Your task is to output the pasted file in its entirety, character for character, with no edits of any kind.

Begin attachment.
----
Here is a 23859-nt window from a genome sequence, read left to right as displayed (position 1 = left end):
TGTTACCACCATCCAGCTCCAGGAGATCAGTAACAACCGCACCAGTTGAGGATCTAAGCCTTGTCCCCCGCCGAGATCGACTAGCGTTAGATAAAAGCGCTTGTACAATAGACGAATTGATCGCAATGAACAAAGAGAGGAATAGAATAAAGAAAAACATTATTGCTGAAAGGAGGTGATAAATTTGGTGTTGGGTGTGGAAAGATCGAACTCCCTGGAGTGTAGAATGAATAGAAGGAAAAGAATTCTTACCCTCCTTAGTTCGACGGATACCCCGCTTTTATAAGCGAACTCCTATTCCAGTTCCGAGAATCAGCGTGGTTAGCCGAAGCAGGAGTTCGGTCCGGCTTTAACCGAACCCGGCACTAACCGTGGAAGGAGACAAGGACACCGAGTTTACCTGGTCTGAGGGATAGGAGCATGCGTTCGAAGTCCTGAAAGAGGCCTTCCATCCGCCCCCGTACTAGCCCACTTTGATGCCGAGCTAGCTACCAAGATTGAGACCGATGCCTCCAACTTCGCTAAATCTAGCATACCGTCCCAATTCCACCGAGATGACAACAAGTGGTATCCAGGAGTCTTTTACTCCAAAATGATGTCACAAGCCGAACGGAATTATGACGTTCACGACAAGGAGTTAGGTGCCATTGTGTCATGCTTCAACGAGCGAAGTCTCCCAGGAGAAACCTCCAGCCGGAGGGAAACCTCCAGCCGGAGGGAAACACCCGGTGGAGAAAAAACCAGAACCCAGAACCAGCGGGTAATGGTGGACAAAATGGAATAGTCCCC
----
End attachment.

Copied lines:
Here is a 23859-nt window from a genome sequence, read left to right as displayed (position 1 = left end):
TGTTACCACCATCCAGCTCCAGGAGATCAGTAACAACCGCACCAGTTGAGGATCTAAGCCTTGTCCCCCGCCGAGATCGACTAGCGTTAGATAAAAGCGCTTGTACAATAGACGAATTGATCGCAATGAACAAAGAGAGGAATAGAATAAAGAAAAACATTATTGCTGAAAGGAGGTGATAAATTTGGTGTTGGGTGTGGAAAGATCGAACTCCCTGGAGTGTAGAATGAATAGAAGGAAAAGAATTCTTACCCTCCTTAGTTCGACGGATACCCCGCTTTTATAAGCGAACTCCTATTCCAGTTCCGAGAATCAGCGTGGTTAGCCGAAGCAGGAGTTCGGTCCGGCTTTAACCGAACCCGGCACTAACCGTGGAAGGAGACAAGGACACCGAGTTTACCTGGTCTGAGGGATAGGAGCATGCGTTCGAAGTCCTGAAAGAGGCCTTCCATCCGCCCCCGTACTAGCCCACTTTGATGCCGAGCTAGCTACCAAGATTGAGACCGATGCCTCCAACTTCGCTAAATCTAGCATACCGTCCCAATTCCACCGAGATGACAACAAGTGGTATCCAGGAGTCTTTTACTCCAAAATGATGTCACAAGCCGAACGGAATTATGACGTTCACGACAAGGAGTTAGGTGCCATTGTGTCATGCTTCAACGAGCGAAGTCTCCCAGGAGAAACCTCCAGCCGGAGGGAAACCTCCAGCCGGAGGGAAACACCCGGTGGAGAAAAAACCAGAACCCAGAACCAGCGGGTAATGGTGGACAAAATGGAATAGTCCCC